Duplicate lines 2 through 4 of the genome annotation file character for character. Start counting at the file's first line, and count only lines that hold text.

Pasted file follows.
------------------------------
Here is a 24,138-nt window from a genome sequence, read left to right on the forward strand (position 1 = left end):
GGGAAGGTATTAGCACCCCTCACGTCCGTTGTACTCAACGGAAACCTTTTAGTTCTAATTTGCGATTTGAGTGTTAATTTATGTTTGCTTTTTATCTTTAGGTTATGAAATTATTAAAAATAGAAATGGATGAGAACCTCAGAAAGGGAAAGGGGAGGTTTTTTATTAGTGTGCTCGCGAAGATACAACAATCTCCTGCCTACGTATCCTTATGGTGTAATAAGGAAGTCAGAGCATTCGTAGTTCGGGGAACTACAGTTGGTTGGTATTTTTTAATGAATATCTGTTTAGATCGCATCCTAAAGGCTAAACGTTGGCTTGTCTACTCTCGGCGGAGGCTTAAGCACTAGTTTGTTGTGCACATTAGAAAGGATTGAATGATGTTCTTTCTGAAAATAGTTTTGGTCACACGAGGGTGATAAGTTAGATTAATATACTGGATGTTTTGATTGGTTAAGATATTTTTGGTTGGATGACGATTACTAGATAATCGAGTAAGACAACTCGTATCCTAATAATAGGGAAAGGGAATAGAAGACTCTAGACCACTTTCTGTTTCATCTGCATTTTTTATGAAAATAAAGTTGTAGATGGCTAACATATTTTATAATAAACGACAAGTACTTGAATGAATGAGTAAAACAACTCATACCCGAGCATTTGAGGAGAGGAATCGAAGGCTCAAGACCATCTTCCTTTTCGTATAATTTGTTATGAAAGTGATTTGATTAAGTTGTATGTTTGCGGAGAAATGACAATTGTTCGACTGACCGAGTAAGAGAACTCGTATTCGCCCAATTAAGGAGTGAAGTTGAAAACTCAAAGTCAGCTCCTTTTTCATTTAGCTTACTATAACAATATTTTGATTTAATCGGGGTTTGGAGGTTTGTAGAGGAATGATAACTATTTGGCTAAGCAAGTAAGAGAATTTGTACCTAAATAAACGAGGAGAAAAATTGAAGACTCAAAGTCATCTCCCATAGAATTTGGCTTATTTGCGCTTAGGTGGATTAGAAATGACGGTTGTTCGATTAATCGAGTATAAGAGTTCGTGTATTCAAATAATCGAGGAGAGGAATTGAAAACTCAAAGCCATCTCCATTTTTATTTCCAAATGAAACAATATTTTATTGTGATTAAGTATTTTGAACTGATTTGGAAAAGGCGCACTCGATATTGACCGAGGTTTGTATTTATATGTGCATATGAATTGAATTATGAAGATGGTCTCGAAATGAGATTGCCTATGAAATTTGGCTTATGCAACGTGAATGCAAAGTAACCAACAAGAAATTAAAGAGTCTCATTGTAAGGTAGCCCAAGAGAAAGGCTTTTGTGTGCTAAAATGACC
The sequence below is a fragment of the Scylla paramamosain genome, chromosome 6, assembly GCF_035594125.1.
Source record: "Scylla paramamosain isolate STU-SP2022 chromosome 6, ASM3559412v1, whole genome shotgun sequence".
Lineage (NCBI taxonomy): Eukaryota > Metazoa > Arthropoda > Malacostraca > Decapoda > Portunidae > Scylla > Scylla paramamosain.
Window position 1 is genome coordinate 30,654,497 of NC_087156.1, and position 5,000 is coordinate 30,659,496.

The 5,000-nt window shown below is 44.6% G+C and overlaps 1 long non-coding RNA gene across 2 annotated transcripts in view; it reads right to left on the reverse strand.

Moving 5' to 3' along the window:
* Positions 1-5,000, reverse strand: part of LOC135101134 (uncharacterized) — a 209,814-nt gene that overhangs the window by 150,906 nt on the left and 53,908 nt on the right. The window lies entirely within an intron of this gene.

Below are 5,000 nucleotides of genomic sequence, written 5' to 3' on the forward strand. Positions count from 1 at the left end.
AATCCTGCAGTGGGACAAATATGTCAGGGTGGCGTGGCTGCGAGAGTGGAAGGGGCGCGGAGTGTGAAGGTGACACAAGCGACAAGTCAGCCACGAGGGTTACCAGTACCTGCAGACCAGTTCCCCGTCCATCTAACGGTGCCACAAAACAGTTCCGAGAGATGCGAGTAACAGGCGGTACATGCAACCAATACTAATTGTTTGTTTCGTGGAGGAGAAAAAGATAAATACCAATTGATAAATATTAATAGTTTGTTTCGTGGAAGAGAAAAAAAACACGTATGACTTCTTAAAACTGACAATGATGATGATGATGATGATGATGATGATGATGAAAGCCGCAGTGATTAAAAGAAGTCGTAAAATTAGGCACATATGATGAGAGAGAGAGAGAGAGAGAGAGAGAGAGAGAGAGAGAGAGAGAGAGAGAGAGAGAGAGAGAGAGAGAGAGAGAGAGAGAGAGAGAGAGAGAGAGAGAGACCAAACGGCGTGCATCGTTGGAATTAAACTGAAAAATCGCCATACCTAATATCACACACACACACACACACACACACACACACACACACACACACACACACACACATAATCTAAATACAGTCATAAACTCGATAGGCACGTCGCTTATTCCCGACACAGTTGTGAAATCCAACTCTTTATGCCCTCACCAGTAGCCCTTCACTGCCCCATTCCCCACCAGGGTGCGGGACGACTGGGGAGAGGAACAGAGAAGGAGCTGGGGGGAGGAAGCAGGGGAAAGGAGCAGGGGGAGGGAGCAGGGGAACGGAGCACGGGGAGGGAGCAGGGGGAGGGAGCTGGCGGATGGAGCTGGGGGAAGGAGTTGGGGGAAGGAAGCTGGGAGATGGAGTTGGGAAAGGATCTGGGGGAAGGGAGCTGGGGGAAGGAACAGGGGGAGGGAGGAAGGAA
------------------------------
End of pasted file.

GGGAAGGTATTAGCACCCCTCACGTCCGTTGTACTCAACGGAAACCTTTTAGTTCTAATTTGCGATTTGAGTGTTAATTTATGTTTGCTTTTTATCTTTAGGTTATGAAATTATTAAAAATAGAAATGGATGAGAACCTCAGAAAGGGAAAGGGGAGGTTTTTTATTAGTGTGCTCGCGAAGATACAACAATCTCCTGCCTACGTATCCTTATGGTGTAATAAGGAAGTCAGAGCATTCGTAGTTCGGGGAACTACAGTTGGTTGGTATTTTTTAATGAATATCTGTTTAGATCGCATCCTAAAGGCTAAACGTTGGCTTGTCTACTCTCGGCGGAGGCTTAAGCACTAGTTTGTTGTGCACATTAGAAAGGATTGAATGATGTTCTTTCTGAAAATAGTTTTGGTCACACGAGGGTGATAAGTTAGATTAATATACTGGATGTTTTGATTGGTTAAGATATTTTTGGTTGGATGACGATTACTAGATAATCGAGTAAGACAACTCGTATCCTAATAATAGGGAAAGGGAATAGAAGACTCTAGACCACTTTCTGTTTCATCTGCATTTTTTATGAAAATAAAGTTGTAGATGGCTAACATATTTTATAATAAACGACAAGTACTTGAATGAATGAGTAAAACAACTCATACCCGAGCATTTGAGGAGAGGAATCGAAGGCTCAAGACCATCTTCCTTTTCGTATAATTTGTTATGAAAGTGATTTGATTAAGTTGTATGTTTGCGGAGAAATGACAATTGTTCGACTGACCGAGTAAGAGAACTCGTATTCGCCCAATTAAGGAGTGAAGTTGAAAACTCAAAGTCAGCTCCTTTTTCATTTAGCTTACTATAACAATATTTTGATTTAATCGGGGTTTGGAGGTTTGTAGAGGAATGATAACTATTTGGCTAAGCAAGTAAGAGAATTTGTACCTAAATAAACGAGGAGAAAAATTGAAGACTCAAAGTCATCTCCCATAGAATTTGGCTTATTTGCGCTTAGGTGGATTAGAAATGACGGTTGTTCGATTAATCGAGTATAAGAGTTCGTGTATTCAAATAATCGAGGAGAGGAATTGAAAACTCAAAGCCATCTCCATTTTTATTTCCAAATGAAACAATATTTTATTGTGATTAAGTATTTTGAACTGATTTGGAAAAGGCGCACTCGATATTGACCGAGGTTTGTATTTATATGTGCATATGAATTGAATTATGAAGATGGTCTCGAAATGAGATTGCCTATGAAATTTGGCTTATGCAACGTGAATGCAAAGTAACCAACAAGAAATTAAAGAGTCTCATTGTAAGGTAGCCCAAGAGAAAGGCTTTTGTGTGCTAAAATGACC
The sequence below is a fragment of the Scylla paramamosain genome, chromosome 6, assembly GCF_035594125.1.
Source record: "Scylla paramamosain isolate STU-SP2022 chromosome 6, ASM3559412v1, whole genome shotgun sequence".